Some of the tributes are to fathers, grandmothers and friends. Some are to strangers found in the obituary pages. And some are composites melded into fanciful characters.
And they all exist inside a theatrical presentation available on YouTube titled “The COVID Monologes.”
Diana Burbano, literary director for Breath of Fire Latina Theater Ensemble, stitched together the virtual play from a patchwork of pandemic-themed offerings from writers and actors around the country.
The idea was to capture the bigger, underlying story — of grief and remembrance — that’s often left out in the avalanche of data and arid reporting about the most lethal event in modern American history.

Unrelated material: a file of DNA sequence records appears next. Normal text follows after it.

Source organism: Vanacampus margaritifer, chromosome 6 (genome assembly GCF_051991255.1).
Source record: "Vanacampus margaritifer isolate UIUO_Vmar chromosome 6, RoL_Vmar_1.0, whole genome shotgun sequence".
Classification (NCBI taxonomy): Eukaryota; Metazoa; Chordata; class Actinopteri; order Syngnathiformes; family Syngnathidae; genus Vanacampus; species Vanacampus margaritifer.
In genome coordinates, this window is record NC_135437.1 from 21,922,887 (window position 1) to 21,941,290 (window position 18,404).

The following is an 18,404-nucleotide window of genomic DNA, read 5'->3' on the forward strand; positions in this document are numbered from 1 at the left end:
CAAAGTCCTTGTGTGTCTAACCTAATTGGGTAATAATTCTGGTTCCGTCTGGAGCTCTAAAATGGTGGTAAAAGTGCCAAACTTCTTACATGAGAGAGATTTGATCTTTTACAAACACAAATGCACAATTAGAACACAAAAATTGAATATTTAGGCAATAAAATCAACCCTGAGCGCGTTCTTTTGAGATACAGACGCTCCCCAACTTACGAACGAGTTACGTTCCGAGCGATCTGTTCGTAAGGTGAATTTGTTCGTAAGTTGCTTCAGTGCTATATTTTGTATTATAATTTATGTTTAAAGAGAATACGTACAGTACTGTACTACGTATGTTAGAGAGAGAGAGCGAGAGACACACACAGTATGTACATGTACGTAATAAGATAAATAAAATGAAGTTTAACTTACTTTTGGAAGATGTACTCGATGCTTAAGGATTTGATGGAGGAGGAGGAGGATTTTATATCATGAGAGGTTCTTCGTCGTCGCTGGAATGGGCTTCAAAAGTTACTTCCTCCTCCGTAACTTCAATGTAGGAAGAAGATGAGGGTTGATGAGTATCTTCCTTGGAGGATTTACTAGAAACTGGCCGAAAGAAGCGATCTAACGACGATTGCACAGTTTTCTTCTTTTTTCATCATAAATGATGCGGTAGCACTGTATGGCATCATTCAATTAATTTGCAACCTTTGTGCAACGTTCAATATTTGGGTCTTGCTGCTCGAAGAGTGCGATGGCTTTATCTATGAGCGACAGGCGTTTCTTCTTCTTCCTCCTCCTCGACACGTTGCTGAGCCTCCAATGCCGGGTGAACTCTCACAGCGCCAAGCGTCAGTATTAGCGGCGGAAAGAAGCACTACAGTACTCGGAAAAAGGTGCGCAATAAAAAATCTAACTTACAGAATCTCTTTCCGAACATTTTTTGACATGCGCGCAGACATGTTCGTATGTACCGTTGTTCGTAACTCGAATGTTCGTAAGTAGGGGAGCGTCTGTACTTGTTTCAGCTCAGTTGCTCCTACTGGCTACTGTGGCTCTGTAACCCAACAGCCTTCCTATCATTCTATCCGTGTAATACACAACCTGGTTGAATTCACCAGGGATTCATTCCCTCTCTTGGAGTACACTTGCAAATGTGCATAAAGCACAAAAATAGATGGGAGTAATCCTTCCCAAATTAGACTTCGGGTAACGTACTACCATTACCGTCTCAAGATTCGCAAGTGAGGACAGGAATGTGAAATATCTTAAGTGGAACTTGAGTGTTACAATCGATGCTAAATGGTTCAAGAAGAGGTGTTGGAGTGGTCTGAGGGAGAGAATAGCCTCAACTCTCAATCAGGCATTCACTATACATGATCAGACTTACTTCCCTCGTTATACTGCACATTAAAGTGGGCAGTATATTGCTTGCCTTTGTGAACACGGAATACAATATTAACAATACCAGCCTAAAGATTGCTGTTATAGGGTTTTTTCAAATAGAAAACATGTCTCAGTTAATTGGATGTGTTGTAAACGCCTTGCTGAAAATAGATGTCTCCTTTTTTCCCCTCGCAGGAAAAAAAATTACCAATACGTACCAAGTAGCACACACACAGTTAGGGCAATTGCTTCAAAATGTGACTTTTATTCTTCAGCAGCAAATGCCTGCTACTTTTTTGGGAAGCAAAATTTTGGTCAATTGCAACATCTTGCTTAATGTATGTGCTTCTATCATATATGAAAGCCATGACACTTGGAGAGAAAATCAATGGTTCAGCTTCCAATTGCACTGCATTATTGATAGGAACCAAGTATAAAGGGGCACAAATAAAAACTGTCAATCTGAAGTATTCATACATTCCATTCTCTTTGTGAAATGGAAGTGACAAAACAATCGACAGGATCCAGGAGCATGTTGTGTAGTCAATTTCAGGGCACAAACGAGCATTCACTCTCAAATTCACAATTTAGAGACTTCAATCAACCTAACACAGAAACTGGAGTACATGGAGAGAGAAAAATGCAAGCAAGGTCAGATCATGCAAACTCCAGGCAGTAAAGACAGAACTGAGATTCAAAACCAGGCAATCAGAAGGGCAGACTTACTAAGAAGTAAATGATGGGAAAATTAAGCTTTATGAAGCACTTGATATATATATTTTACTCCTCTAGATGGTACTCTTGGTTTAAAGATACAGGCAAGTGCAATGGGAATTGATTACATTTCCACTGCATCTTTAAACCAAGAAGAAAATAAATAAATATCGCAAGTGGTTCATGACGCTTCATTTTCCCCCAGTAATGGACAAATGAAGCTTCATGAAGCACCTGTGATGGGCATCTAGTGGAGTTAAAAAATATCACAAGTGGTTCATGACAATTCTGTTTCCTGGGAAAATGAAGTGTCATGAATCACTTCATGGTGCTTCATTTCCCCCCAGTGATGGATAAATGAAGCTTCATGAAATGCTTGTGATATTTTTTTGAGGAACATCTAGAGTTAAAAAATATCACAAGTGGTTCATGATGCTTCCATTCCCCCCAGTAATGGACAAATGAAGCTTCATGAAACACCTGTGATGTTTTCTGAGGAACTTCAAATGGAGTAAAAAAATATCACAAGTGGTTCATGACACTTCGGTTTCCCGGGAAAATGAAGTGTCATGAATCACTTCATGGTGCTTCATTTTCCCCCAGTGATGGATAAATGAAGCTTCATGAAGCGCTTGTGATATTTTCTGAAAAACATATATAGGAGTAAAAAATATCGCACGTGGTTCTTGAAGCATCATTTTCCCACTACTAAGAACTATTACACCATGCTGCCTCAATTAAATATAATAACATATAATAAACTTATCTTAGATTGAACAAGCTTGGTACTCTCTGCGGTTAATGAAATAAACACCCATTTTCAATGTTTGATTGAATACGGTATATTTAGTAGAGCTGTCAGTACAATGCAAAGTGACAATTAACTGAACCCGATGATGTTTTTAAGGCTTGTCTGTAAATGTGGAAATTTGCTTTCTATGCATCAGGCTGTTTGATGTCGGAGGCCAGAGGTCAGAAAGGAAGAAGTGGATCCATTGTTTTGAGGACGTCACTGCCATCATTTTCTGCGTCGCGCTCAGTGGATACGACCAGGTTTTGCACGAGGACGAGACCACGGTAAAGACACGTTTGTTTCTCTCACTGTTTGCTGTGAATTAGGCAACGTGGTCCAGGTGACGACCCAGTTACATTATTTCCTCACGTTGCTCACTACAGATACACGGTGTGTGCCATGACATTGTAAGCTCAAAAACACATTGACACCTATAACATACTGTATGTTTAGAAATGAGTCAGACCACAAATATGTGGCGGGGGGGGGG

“Every day we hear another huge number of American deaths,” Burbano said. “That can become numbing. It’s important to remember that those numbers are people.”
“The Covid Monologues” premiered Jan. 26, but it’s not a completed work. As of now, the production consists of two dozen eulogies – each about five minutes long. The line-up will grow as more monologues are created.
“They are bite-sized pieces not meant to be watched all in one sitting,” Burbano said. “We will keep adding new submissions, at least until March or so.”
San Clemente resident Eloise Coopersmith paid tribute to her longtime friend, Una Martin, who died in a Santa Monica residential facility. During World War II, Martin was sent with her family to an internment camp for Japanese-Americans. She and her late husband Harry Martin later traveled the world as backup singers for major acts including Elvis Presley: